We provide sufficient conditions for the feasibility of a Pareto-improving fiscal policy when the risk-free interest rate on government bonds is below the growth rate. We do so in the class of incomplete markets models pioneered by Bewley-Huggett-Aiyagari, but we allow for an arbitrary amount of ex ante heterogeneity in terms of preferences and income risk. We consider both the case of dynamic inefficiency as well as the more plausible case of dynamic efficiency. The key condition is that seigniorage revenue raised by government bonds exceeds the increase in the interest rate times the ...
Staff Report , Paper 625

Working Paper
Efficient expropriation: sustainable fiscal policy in a small open economy

We study a small open economy characterized by two empirically important frictions? incomplete financial markets and an inability of the government to commit to policy. We characterize the best sustainable fiscal policy and show that it can amplify and prolong shocks to output. In particular, even when the government is completely benevolent, the government?s credibility not to expropriate capital varies endogenously with the state of the economy and may be ?scarcest? during recessions. This increased threat of expropriation depresses investment, prolonging downturns. It is the incompleteness ...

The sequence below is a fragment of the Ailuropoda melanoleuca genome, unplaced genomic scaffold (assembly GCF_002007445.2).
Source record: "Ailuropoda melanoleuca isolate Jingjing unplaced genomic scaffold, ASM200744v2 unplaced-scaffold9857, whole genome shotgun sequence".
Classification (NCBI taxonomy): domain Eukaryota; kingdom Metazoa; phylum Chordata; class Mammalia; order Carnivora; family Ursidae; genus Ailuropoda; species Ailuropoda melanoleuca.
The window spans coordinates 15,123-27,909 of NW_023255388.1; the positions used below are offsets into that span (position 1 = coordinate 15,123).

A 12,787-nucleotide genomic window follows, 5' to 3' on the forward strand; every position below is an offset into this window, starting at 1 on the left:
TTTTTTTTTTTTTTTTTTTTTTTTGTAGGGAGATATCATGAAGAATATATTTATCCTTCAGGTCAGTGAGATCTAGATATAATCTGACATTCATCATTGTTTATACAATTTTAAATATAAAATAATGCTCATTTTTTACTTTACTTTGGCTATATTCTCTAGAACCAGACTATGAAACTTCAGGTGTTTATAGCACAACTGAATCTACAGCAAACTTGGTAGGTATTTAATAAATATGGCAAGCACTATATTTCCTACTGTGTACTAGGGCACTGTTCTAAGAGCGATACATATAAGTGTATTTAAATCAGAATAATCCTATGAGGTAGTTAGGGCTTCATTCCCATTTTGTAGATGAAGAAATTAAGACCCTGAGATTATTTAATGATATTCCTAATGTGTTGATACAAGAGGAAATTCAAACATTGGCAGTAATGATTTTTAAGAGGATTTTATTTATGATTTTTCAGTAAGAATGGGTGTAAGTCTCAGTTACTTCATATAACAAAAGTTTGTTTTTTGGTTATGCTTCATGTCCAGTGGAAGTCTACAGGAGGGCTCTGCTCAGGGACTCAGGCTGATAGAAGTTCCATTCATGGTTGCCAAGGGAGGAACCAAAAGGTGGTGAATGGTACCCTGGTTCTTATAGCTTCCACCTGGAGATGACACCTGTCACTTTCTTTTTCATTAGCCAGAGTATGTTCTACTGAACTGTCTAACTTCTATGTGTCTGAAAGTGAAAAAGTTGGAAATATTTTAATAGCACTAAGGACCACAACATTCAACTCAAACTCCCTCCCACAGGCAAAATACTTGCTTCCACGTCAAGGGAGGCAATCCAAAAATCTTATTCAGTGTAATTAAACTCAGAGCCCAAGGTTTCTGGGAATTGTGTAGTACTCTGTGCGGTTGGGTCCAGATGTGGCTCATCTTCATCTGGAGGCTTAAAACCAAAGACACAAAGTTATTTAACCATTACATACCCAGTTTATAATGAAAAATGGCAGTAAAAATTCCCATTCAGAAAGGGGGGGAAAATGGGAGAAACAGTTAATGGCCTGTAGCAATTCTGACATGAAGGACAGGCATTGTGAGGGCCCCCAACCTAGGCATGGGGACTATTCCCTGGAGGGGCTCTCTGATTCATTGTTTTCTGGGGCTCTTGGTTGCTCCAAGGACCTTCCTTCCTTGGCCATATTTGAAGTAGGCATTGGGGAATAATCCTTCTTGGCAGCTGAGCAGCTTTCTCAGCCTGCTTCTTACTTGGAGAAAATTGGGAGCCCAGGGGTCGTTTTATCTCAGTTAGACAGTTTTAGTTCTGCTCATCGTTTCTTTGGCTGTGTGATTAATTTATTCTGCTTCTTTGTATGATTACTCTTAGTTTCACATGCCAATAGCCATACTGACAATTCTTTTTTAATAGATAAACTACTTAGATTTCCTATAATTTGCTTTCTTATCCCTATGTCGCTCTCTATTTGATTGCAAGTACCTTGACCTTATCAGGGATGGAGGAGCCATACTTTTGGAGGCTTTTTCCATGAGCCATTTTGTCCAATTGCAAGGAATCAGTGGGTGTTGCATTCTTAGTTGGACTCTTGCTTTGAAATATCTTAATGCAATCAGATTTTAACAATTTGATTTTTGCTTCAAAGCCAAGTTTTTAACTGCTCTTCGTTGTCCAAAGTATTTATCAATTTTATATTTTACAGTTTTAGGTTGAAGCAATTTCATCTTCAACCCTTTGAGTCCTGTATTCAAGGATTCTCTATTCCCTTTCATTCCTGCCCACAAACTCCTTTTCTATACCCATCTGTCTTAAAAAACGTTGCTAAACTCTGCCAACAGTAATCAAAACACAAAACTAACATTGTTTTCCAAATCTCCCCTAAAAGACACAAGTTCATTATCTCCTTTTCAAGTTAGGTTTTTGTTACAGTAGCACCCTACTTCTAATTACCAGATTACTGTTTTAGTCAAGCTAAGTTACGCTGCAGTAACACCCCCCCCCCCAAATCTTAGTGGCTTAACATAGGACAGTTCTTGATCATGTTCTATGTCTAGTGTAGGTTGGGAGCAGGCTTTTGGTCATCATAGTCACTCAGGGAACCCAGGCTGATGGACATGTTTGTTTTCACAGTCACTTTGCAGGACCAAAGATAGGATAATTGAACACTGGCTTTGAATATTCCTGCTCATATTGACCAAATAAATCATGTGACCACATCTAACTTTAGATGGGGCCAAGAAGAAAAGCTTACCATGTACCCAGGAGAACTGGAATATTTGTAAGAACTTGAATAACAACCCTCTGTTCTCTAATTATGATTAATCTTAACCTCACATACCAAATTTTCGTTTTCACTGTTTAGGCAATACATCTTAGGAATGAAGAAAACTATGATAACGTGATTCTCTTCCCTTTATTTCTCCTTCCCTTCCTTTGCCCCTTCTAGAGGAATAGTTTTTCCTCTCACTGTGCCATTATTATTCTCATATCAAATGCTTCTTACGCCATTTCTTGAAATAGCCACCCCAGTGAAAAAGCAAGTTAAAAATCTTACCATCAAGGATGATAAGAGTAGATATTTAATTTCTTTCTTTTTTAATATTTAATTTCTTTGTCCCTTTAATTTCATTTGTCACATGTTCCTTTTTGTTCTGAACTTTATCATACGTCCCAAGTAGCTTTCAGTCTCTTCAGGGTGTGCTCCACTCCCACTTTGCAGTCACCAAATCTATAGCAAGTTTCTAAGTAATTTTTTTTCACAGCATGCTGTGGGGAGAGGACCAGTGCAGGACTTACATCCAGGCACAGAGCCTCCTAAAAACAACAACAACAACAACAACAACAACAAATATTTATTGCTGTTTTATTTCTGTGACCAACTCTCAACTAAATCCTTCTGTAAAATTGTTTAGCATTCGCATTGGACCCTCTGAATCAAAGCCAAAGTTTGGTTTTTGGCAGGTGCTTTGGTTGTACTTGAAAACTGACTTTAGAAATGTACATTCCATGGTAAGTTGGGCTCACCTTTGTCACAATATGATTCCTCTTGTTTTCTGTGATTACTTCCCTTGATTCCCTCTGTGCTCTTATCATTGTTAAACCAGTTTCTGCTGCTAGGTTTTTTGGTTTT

Working Papers , Paper 06-9

Conference Paper
Defaultable debt, interest rates and the current account

World capital markets have experienced large scale sovereign defaults on a number of occasions, the most recent being Argentina?s default in 2002. In this paper we develop a quantitative model of debt and default in a small open economy. We use this model to match four empirical regularities regarding emerging markets: defaults occur in equilibrium, interest rates are countercyclical, net exports are countercyclical, and interest rates and the current account are positively correlated. That is, emerging markets on average borrow more in good times and at lower interest rates as compared to ...
Proceedings , Issue Jun

Self-Fulfilling Debt Dilution: Maturity and Multiplicity in Debt Models